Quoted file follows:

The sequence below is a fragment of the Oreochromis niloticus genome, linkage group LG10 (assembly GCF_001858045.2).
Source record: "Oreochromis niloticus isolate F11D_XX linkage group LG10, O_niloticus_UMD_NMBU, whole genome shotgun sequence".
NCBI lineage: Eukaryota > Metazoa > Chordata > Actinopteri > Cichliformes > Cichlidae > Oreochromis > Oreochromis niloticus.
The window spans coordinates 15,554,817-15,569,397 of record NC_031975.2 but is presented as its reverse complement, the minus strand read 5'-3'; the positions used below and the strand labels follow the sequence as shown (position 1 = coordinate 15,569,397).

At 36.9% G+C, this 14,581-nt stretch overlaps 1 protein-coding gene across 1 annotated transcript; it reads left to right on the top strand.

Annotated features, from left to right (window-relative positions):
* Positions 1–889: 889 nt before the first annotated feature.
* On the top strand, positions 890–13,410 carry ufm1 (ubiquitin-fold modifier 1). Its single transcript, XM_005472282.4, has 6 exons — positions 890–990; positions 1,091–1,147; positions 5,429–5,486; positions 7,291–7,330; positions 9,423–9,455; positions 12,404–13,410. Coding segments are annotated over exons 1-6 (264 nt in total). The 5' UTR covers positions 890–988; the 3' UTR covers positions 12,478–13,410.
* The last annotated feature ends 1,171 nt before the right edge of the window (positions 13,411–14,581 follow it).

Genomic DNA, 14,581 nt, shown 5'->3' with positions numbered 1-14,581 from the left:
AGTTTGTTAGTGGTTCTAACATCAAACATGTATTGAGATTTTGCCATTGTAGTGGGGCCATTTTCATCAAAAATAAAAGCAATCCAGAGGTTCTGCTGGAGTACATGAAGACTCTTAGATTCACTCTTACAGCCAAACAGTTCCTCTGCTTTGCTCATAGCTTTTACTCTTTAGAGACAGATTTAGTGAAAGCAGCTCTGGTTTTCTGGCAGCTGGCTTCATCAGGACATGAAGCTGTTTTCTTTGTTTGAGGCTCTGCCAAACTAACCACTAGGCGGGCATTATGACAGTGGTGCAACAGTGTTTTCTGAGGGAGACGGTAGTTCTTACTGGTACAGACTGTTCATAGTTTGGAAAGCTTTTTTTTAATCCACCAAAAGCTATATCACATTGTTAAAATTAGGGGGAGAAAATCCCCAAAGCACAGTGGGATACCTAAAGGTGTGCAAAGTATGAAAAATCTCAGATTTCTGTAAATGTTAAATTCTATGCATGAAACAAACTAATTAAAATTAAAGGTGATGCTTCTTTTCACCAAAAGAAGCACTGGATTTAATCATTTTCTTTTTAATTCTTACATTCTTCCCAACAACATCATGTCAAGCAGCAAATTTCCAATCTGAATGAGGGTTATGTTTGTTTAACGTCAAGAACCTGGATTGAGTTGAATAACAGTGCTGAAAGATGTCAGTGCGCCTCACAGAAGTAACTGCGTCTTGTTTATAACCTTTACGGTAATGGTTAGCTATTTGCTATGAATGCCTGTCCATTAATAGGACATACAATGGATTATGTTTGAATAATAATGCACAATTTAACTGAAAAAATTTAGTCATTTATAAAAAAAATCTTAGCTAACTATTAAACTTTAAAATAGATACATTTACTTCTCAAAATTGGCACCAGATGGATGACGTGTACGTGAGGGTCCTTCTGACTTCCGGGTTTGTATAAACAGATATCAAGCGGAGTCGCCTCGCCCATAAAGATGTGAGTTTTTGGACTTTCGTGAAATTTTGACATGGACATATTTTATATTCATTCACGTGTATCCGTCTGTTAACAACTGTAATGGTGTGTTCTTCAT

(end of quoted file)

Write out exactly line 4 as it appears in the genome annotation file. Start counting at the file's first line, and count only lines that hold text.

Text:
The window spans coordinates 15,554,817-15,569,397 of record NC_031975.2 but is presented as its reverse complement, the minus strand read 5'-3'; the positions used below and the strand labels follow the sequence as shown (position 1 = coordinate 15,569,397).